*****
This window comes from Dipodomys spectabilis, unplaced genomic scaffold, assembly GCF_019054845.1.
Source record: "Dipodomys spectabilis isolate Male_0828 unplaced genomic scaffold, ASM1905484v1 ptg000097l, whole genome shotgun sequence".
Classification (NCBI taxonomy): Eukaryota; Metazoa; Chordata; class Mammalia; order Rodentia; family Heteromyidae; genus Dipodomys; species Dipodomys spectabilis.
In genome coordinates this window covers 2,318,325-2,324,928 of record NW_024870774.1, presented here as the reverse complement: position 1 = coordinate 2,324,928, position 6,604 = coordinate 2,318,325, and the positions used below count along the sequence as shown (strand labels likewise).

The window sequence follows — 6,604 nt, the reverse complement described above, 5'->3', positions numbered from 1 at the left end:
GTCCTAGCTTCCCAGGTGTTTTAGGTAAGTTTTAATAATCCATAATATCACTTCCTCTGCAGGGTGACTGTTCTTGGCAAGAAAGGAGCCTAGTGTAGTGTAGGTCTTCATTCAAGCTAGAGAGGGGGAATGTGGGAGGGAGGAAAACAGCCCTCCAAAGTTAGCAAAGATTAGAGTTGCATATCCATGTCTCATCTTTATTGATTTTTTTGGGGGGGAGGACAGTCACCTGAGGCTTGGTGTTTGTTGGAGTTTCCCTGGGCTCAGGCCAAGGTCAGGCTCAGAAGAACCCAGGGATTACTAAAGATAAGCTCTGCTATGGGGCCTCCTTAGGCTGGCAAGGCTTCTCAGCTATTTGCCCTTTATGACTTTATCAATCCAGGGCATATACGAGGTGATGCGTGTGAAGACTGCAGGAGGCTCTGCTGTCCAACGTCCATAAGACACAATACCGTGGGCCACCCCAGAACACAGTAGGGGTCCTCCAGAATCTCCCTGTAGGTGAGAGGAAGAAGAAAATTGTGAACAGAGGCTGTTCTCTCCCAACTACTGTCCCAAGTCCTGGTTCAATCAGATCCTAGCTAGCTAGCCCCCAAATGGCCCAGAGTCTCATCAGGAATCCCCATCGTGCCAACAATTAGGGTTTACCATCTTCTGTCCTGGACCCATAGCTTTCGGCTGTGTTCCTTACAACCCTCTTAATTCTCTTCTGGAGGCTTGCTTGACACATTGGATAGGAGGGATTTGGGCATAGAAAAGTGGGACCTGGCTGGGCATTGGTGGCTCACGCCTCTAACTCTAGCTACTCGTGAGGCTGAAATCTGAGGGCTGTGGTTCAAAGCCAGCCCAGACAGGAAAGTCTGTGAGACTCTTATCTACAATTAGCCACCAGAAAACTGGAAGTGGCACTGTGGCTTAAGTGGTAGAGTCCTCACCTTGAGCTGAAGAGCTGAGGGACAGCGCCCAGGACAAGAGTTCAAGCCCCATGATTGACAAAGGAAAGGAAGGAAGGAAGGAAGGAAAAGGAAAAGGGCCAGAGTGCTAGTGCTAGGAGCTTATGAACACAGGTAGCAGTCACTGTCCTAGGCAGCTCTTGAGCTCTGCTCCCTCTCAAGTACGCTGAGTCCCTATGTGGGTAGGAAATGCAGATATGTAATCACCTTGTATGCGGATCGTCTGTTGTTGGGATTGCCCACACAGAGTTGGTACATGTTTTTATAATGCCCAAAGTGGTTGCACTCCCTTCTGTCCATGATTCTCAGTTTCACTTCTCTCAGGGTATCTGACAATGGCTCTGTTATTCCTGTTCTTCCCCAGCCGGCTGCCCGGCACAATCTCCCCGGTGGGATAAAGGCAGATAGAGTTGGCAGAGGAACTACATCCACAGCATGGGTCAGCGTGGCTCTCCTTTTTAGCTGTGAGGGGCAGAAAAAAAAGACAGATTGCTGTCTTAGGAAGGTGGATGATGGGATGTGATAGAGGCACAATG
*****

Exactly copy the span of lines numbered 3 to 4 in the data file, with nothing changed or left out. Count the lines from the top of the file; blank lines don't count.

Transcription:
Classification (NCBI taxonomy): Eukaryota; Metazoa; Chordata; class Mammalia; order Rodentia; family Heteromyidae; genus Dipodomys; species Dipodomys spectabilis.
In genome coordinates this window covers 2,318,325-2,324,928 of record NW_024870774.1, presented here as the reverse complement: position 1 = coordinate 2,324,928, position 6,604 = coordinate 2,318,325, and the positions used below count along the sequence as shown (strand labels likewise).